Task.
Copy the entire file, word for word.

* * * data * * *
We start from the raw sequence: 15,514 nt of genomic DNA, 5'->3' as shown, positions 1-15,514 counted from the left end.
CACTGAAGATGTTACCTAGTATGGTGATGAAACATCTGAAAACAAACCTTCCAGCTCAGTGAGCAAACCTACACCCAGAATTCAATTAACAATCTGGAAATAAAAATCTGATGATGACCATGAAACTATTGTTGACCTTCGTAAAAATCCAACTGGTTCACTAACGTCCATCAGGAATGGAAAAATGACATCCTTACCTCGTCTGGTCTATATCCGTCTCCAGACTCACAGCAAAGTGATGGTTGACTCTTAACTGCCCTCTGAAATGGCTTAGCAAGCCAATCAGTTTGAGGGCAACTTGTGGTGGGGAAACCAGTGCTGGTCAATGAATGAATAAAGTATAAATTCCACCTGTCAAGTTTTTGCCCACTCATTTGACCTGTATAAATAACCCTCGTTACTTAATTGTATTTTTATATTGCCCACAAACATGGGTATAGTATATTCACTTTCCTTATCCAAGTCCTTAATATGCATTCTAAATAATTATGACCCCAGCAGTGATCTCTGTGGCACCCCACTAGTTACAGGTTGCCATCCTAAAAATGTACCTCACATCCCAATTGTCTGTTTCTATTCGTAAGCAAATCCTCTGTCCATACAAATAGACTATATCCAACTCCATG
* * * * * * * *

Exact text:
We start from the raw sequence: 15,514 nt of genomic DNA, 5'->3' as shown, positions 1-15,514 counted from the left end.
CACTGAAGATGTTACCTAGTATGGTGATGAAACATCTGAAAACAAACCTTCCAGCTCAGTGAGCAAACCTACACCCAGAATTCAATTAACAATCTGGAAATAAAAATCTGATGATGACCATGAAACTATTGTTGACCTTCGTAAAAATCCAACTGGTTCACTAACGTCCATCAGGAATGGAAAAATGACATCCTTACCTCGTCTGGTCTATATCCGTCTCCAGACTCACAGCAAAGTGATGGTTGACTCTTAACTGCCCTCTGAAATGGCTTAGCAAGCCAATCAGTTTGAGGGCAACTTGTGGTGGGGAAACCAGTGCTGGTCAATGAATGAATAAAGTATAAATTCCACCTGTCAAGTTTTTGCCCACTCATTTGACCTGTATAAATAACCCTCGTTACTTAATTGTATTTTTATATTGCCCACAAACATGGGTATAGTATATTCACTTTCCTTATCCAAGTCCTTAATATGCATTCTAAATAATTATGACCCCAGCAGTGATCTCTGTGGCACCCCACTAGTTACAGGTTGCCATCCTAAAAATGTACCTCACATCCCAATTGTCTGTTTCTATTCGTAAGCAAATCCTCTGTCCATACAAATAGACTATATCCAACTCCATG